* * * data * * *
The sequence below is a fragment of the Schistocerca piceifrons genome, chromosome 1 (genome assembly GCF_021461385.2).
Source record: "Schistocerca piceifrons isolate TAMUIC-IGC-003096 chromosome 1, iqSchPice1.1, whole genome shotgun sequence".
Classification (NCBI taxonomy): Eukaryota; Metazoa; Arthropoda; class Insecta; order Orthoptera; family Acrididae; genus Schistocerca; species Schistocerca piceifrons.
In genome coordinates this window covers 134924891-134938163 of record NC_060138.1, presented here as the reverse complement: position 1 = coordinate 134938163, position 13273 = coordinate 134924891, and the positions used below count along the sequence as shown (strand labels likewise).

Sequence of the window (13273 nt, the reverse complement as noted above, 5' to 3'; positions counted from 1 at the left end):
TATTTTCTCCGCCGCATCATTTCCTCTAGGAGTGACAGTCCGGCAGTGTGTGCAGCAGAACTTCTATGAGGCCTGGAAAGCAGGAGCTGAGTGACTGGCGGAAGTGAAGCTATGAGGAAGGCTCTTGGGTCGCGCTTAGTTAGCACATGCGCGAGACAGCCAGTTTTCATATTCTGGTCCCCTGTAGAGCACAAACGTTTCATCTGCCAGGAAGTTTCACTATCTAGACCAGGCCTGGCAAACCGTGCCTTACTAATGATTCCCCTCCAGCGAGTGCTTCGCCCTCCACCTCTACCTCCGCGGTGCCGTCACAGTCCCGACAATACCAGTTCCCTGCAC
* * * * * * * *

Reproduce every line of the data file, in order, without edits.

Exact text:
The sequence below is a fragment of the Schistocerca piceifrons genome, chromosome 1 (genome assembly GCF_021461385.2).
Source record: "Schistocerca piceifrons isolate TAMUIC-IGC-003096 chromosome 1, iqSchPice1.1, whole genome shotgun sequence".
Classification (NCBI taxonomy): Eukaryota; Metazoa; Arthropoda; class Insecta; order Orthoptera; family Acrididae; genus Schistocerca; species Schistocerca piceifrons.
In genome coordinates this window covers 134924891-134938163 of record NC_060138.1, presented here as the reverse complement: position 1 = coordinate 134938163, position 13273 = coordinate 134924891, and the positions used below count along the sequence as shown (strand labels likewise).

Sequence of the window (13273 nt, the reverse complement as noted above, 5' to 3'; positions counted from 1 at the left end):
TATTTTCTCCGCCGCATCATTTCCTCTAGGAGTGACAGTCCGGCAGTGTGTGCAGCAGAACTTCTATGAGGCCTGGAAAGCAGGAGCTGAGTGACTGGCGGAAGTGAAGCTATGAGGAAGGCTCTTGGGTCGCGCTTAGTTAGCACATGCGCGAGACAGCCAGTTTTCATATTCTGGTCCCCTGTAGAGCACAAACGTTTCATCTGCCAGGAAGTTTCACTATCTAGACCAGGCCTGGCAAACCGTGCCTTACTAATGATTCCCCTCCAGCGAGTGCTTCGCCCTCCACCTCTACCTCCGCGGTGCCGTCACAGTCCCGACAATACCAGTTCCCTGCAC